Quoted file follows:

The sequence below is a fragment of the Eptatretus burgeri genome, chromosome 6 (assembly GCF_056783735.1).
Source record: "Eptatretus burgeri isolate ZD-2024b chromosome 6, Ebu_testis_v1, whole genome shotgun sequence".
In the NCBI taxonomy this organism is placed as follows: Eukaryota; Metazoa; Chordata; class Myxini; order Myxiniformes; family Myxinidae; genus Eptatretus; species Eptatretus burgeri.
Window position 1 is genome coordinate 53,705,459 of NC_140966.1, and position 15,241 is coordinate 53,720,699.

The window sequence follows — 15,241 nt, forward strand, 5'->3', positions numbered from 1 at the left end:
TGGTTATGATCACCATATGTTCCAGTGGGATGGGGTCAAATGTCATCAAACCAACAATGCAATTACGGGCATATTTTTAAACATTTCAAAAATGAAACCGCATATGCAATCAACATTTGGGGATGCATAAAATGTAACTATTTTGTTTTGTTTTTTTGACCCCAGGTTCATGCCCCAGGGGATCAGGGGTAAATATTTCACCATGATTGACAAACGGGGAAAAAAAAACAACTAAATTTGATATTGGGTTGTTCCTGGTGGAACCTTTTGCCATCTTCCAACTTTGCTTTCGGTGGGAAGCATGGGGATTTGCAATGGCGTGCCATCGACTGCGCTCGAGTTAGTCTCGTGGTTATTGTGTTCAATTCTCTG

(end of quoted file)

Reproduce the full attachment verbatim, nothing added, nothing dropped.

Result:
The sequence below is a fragment of the Eptatretus burgeri genome, chromosome 6 (assembly GCF_056783735.1).
Source record: "Eptatretus burgeri isolate ZD-2024b chromosome 6, Ebu_testis_v1, whole genome shotgun sequence".
In the NCBI taxonomy this organism is placed as follows: Eukaryota; Metazoa; Chordata; class Myxini; order Myxiniformes; family Myxinidae; genus Eptatretus; species Eptatretus burgeri.
Window position 1 is genome coordinate 53,705,459 of NC_140966.1, and position 15,241 is coordinate 53,720,699.

The window sequence follows — 15,241 nt, forward strand, 5'->3', positions numbered from 1 at the left end:
TGGTTATGATCACCATATGTTCCAGTGGGATGGGGTCAAATGTCATCAAACCAACAATGCAATTACGGGCATATTTTTAAACATTTCAAAAATGAAACCGCATATGCAATCAACATTTGGGGATGCATAAAATGTAACTATTTTGTTTTGTTTTTTTGACCCCAGGTTCATGCCCCAGGGGATCAGGGGTAAATATTTCACCATGATTGACAAACGGGGAAAAAAAAACAACTAAATTTGATATTGGGTTGTTCCTGGTGGAACCTTTTGCCATCTTCCAACTTTGCTTTCGGTGGGAAGCATGGGGATTTGCAATGGCGTGCCATCGACTGCGCTCGAGTTAGTCTCGTGGTTATTGTGTTCAATTCTCTG